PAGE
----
Friday, August 15, 2008

Column #17 "REVOLVERS" & "DEADBEATS"

(Week 3 - Friday Aug. 15)

So far this week I have described the credit card phenomenon as a great engine of money (and therefore "debt") creation that has been handed over to (some say foisted upon) the common citizen, and is pressuring many into an unmanageable "debt" burden. In my view, this remains true, but there is another side.

There is a great loophole in the credit card scheme. That is, if one pays off one's balance in full when the bill arrives at the end of the month, then one does not have to pay any charges for "interest," fees or penalties. That means that by borrowing money from a bank using a credit card, and then paying off the full balance at the end of every month, one is causing to be issued into circulation money on which an "interest" or other charge is never paid (admittedly for only a month, but when multiplied by millions of such cardholders the numbers add up).

This is the only significant source of "interest-free" money currently entering into circulation that I know of, and it comes directly from the use of the instrument of finance that is greasing the slide of the less fortunate and the nation as a whole most speedily into "debt."

This loophole has not gone unnoticed by the banks and credit card companies. In fact, there was talk in the industry about lobbying for legislation that would shut down this obvious free ride, but that has abated largely because its beneficiaries tend to be of the wealthiest and most politically-connected segment of the population. So, naturally, the cost of the system would just have to be borne by those in the middle or near the bottom of the economic totem, especially the one's that experience the need to rely on the card for necessities.

This apparently disproportionate burden would be exacerbated by the passing of a new bankruptcy law (in 2005) that would insure that even the relief offered by that extreme measure would become more expensive and difficult to access.

By the way, the credit card profession has a name for those who pay up their debt every month - "deadbeats." For customers, they very much prefer the late-paying-trying-to-survive-on-their-way-to-bankruptcy"revolvers" (those struggling to make minimum monthly payments). From what I have seen, card-company practices are evidently designed to nudge as many of their "deadbeat" customers as possible into the "revolver" category.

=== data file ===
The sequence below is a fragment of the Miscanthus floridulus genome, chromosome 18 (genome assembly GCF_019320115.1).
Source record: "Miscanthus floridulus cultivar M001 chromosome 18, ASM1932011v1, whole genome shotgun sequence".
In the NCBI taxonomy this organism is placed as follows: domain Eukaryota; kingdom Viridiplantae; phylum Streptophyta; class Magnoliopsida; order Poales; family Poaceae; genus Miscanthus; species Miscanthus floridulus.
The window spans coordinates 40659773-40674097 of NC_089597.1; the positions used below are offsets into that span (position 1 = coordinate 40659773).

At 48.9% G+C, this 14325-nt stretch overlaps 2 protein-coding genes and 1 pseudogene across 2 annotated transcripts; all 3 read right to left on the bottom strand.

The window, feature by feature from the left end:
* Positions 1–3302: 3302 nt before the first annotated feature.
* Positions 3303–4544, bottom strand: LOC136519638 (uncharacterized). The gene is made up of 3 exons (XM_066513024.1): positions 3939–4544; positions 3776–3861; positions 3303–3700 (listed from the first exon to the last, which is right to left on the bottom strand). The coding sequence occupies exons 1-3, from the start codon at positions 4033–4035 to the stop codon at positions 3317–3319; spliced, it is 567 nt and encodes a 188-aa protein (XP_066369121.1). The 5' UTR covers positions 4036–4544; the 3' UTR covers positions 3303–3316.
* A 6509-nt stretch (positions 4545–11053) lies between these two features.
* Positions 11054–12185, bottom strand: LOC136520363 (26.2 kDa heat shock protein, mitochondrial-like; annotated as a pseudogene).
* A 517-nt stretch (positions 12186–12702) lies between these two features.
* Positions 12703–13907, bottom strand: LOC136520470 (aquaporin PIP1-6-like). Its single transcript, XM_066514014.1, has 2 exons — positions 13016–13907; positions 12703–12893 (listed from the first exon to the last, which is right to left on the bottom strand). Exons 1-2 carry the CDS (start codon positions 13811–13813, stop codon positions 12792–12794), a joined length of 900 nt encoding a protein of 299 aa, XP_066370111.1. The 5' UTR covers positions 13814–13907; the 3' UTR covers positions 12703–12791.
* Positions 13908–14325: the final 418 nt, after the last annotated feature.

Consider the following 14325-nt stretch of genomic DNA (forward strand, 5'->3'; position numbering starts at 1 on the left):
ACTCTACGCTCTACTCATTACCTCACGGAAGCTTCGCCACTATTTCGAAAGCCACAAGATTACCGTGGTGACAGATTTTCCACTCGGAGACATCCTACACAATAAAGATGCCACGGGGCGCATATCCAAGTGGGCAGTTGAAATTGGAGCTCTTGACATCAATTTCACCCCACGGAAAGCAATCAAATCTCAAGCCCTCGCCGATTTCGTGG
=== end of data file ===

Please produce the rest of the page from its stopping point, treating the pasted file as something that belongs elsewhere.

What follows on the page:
This adds a twist of irony to the words of a credit-card industry spokesman I once saw on TV testifying to a congressional committee about the proposed industry-sponsored "bankruptcy reform bill." He said, in effect, that it was needed to protect their reliably-paying customers from the costs occasioned by the irresponsible behavior of those that were having difficulty in 'meeting their obligations.' (i.e. to protect the "deadbeats" from the "revolvers").

Lest I leave the impression that I am being moralistic, permit me to give the issue another twist. I would say that for those "deadbeats" that can afford to charge on their card and pay off their living expenses every month, let them do it (I did when I could afford it). The money that they bring into circulation thereby will help not only their personal finances, but also serve to bring into circulation the only significant sum of currency in the money supply for which nobody in the society is paying an "interest" charge to keep it there. That could be deemed as a boon to everyone.

To wrap it up let me say that I am not offering anyone moral or financial advice. That is not what I do. What I am trying to accomplish is to draw a picture that will bring into focus the profoundly paradoxical effects and implications of credit card use as currently practiced, and how the credit-card phenomenon is a microcosm of the monetary system itself in the present era. Tomorrow's final column of the week about the credit card will examine what is perhaps the greatest paradox of all.

Richard Kotlarz
richkotlarz@gmail.com

The complete set of columns from this series is posted at thefollowing websites.
http://economictree.blogspot.com/
http://www.concordresolution.org/column.htm